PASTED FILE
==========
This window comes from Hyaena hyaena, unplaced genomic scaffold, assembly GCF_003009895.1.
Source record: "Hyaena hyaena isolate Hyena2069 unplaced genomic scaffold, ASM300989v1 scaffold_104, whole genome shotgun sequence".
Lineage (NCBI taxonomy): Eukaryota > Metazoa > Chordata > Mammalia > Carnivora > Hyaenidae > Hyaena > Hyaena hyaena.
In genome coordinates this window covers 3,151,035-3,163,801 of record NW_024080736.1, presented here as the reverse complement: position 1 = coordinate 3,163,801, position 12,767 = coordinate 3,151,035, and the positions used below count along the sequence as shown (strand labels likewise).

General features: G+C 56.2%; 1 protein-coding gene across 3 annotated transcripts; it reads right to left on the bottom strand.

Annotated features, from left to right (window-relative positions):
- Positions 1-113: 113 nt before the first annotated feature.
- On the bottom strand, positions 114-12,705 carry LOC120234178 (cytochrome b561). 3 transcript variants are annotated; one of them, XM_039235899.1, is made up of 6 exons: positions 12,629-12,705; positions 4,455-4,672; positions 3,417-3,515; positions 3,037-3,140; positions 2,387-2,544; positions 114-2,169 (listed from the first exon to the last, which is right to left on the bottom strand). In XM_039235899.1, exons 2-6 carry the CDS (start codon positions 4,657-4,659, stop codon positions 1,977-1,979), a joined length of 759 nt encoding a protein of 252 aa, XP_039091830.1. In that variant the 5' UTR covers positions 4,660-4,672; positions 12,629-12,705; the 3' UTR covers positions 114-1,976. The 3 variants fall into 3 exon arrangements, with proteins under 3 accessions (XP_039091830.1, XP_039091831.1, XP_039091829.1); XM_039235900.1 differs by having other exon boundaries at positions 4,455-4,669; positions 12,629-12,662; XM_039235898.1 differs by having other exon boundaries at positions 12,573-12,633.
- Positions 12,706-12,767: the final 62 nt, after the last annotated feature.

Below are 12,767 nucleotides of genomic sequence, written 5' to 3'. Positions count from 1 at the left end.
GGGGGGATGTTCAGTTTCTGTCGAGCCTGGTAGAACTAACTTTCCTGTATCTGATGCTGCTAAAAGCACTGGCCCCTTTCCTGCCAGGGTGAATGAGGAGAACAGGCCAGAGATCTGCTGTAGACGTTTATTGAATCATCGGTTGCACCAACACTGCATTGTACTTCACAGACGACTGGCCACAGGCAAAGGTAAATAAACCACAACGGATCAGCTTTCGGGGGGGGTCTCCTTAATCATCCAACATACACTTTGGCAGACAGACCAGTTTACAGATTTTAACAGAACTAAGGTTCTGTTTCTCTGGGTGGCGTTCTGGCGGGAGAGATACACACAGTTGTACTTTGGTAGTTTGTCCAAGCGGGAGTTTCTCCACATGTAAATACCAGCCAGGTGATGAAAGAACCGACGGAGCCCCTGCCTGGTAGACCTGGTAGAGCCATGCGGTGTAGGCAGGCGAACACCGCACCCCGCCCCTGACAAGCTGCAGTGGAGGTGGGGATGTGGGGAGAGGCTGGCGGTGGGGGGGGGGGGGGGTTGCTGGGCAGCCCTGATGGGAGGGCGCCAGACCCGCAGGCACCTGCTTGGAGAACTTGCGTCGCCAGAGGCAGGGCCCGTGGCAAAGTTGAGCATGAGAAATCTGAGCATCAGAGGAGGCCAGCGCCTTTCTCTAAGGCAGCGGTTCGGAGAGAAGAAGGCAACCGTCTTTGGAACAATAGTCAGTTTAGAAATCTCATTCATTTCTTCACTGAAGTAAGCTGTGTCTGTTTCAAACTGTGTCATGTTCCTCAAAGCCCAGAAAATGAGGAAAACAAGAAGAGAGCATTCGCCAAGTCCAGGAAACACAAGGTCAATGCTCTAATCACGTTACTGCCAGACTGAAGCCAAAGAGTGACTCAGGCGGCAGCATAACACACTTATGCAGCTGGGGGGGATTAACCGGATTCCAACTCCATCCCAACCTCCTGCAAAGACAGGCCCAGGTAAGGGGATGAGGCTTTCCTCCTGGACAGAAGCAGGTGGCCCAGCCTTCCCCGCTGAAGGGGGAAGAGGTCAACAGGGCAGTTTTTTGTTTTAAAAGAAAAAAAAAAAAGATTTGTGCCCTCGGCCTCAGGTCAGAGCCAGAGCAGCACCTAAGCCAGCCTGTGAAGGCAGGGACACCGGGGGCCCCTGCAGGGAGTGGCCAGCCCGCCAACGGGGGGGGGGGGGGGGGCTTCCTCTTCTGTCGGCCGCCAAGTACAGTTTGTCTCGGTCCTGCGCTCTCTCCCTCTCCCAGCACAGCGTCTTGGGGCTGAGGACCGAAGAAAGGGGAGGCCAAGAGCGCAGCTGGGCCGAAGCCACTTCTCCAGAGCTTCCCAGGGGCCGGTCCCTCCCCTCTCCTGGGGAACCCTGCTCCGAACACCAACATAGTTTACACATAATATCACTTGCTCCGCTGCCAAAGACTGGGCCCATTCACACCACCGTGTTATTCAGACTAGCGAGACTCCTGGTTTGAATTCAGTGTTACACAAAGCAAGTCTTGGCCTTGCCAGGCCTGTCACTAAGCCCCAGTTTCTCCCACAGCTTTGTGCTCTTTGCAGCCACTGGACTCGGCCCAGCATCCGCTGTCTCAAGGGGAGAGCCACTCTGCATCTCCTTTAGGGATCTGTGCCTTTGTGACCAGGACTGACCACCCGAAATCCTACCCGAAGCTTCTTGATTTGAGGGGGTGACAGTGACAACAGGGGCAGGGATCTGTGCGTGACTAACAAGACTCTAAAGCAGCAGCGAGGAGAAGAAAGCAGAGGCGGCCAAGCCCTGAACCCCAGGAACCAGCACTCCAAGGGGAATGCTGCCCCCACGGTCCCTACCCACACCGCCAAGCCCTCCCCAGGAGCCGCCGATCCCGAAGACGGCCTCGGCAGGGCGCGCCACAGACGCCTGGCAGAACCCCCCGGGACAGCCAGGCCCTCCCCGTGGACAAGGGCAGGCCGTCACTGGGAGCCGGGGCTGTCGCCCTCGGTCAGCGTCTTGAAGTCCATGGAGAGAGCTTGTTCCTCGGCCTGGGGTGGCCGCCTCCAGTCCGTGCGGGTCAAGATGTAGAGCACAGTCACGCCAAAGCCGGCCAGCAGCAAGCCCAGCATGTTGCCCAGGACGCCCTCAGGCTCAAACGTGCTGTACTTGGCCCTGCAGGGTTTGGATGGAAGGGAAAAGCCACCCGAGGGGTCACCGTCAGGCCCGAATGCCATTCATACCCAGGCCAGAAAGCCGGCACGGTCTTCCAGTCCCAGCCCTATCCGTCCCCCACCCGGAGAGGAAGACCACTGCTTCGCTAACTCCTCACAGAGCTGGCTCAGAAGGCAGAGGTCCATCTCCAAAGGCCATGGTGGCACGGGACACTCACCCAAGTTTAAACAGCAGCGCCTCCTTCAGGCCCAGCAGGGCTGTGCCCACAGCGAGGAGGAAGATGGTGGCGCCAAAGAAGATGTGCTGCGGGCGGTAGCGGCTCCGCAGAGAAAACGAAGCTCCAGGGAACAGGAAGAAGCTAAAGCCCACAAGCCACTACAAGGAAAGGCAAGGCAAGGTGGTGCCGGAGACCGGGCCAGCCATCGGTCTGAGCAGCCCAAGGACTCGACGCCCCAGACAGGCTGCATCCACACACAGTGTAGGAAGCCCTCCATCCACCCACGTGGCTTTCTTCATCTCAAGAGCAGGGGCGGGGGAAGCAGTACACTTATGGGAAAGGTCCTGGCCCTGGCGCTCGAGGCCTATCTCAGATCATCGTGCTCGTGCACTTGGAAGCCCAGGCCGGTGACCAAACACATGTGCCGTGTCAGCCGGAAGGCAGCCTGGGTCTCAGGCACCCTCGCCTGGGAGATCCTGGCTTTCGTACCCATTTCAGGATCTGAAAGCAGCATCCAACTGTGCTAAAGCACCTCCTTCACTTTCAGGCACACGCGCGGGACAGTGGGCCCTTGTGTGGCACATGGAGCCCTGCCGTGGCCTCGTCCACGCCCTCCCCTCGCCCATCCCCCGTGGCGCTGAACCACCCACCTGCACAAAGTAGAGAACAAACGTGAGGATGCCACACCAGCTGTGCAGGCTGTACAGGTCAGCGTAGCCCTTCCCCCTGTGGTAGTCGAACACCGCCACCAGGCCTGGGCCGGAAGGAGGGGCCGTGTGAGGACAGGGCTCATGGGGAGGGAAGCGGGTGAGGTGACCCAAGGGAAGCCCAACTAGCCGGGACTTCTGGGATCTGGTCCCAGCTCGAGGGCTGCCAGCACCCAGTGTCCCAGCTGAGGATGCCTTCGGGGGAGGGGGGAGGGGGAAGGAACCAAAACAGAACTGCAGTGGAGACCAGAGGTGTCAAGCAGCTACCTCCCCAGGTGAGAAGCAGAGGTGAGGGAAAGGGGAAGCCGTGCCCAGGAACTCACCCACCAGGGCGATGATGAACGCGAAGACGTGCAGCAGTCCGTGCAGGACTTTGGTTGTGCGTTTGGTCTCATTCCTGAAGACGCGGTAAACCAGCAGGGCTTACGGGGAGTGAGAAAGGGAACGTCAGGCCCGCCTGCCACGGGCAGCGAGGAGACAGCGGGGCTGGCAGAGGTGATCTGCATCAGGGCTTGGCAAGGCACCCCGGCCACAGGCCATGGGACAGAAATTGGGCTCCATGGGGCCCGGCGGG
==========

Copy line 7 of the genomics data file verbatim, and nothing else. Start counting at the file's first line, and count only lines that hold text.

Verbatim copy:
- Positions 1-113: 113 nt before the first annotated feature.